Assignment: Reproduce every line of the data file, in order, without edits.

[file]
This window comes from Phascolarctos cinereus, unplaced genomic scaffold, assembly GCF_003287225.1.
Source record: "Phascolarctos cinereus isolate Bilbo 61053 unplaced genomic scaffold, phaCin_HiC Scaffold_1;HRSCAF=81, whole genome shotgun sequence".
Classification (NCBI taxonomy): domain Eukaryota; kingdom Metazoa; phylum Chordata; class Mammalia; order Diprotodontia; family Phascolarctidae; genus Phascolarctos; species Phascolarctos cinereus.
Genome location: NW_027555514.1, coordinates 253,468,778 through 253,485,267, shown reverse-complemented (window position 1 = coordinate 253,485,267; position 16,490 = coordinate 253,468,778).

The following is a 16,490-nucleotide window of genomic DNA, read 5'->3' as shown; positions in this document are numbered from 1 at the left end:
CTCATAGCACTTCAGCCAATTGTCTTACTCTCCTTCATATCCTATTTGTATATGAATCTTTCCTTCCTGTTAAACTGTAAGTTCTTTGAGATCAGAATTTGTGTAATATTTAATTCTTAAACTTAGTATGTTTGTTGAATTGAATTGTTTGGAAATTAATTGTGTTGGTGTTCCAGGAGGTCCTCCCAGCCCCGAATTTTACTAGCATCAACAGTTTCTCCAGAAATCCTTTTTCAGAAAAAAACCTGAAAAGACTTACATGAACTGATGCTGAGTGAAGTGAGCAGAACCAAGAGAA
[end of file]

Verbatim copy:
This window comes from Phascolarctos cinereus, unplaced genomic scaffold, assembly GCF_003287225.1.
Source record: "Phascolarctos cinereus isolate Bilbo 61053 unplaced genomic scaffold, phaCin_HiC Scaffold_1;HRSCAF=81, whole genome shotgun sequence".
Classification (NCBI taxonomy): domain Eukaryota; kingdom Metazoa; phylum Chordata; class Mammalia; order Diprotodontia; family Phascolarctidae; genus Phascolarctos; species Phascolarctos cinereus.
Genome location: NW_027555514.1, coordinates 253,468,778 through 253,485,267, shown reverse-complemented (window position 1 = coordinate 253,485,267; position 16,490 = coordinate 253,468,778).

The following is a 16,490-nucleotide window of genomic DNA, read 5'->3' as shown; positions in this document are numbered from 1 at the left end:
CTCATAGCACTTCAGCCAATTGTCTTACTCTCCTTCATATCCTATTTGTATATGAATCTTTCCTTCCTGTTAAACTGTAAGTTCTTTGAGATCAGAATTTGTGTAATATTTAATTCTTAAACTTAGTATGTTTGTTGAATTGAATTGTTTGGAAATTAATTGTGTTGGTGTTCCAGGAGGTCCTCCCAGCCCCGAATTTTACTAGCATCAACAGTTTCTCCAGAAATCCTTTTTCAGAAAAAAACCTGAAAAGACTTACATGAACTGATGCTGAGTGAAGTGAGCAGAACCAAGAGAA